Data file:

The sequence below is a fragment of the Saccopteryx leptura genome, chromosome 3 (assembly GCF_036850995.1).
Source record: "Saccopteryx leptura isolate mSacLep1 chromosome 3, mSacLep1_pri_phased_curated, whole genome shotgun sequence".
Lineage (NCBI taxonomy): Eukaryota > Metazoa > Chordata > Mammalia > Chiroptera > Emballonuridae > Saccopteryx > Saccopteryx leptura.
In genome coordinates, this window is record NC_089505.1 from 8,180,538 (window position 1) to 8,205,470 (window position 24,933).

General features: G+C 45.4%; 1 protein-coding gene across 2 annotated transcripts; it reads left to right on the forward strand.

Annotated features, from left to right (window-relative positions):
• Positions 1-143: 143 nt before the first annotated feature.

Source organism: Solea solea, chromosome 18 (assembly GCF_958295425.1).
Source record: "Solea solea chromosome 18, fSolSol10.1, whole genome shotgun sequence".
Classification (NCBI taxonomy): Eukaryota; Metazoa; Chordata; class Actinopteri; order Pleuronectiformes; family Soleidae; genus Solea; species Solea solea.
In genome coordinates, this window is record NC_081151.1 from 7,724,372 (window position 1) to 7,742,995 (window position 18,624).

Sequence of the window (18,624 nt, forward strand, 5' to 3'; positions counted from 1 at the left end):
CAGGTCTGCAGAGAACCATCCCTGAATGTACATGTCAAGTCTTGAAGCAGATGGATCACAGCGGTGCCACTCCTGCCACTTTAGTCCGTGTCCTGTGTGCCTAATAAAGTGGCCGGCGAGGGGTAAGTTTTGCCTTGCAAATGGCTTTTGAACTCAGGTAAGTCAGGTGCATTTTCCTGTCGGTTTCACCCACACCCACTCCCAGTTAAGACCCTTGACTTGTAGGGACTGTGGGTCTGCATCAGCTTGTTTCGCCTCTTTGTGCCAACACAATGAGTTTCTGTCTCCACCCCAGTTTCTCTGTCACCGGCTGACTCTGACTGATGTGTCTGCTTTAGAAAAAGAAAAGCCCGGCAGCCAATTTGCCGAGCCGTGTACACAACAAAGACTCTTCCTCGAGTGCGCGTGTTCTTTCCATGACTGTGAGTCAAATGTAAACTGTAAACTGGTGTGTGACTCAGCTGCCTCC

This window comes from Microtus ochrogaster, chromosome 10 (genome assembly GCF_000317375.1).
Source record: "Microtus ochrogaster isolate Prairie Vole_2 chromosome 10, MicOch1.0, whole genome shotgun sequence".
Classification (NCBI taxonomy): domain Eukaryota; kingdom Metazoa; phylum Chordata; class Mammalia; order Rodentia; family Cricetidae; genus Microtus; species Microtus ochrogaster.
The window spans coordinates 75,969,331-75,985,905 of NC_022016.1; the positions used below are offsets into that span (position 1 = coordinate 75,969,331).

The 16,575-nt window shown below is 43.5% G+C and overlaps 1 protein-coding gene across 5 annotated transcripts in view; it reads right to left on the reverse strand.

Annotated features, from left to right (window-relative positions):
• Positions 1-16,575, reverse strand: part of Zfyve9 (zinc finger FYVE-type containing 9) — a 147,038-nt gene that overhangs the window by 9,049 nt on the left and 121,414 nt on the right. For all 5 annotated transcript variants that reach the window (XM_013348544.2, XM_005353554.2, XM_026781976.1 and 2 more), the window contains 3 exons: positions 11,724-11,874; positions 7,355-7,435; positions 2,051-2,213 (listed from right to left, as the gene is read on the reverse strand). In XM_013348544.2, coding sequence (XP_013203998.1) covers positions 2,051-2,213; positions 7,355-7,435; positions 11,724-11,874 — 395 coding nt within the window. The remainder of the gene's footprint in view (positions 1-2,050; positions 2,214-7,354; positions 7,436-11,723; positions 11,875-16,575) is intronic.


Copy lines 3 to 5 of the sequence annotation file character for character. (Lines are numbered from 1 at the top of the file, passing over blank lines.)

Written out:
Lineage (NCBI taxonomy): Eukaryota > Metazoa > Chordata > Mammalia > Chiroptera > Emballonuridae > Saccopteryx > Saccopteryx leptura.
In genome coordinates, this window is record NC_089505.1 from 8,180,538 (window position 1) to 8,205,470 (window position 24,933).

General features: G+C 45.4%; 1 protein-coding gene across 2 annotated transcripts; it reads left to right on the forward strand.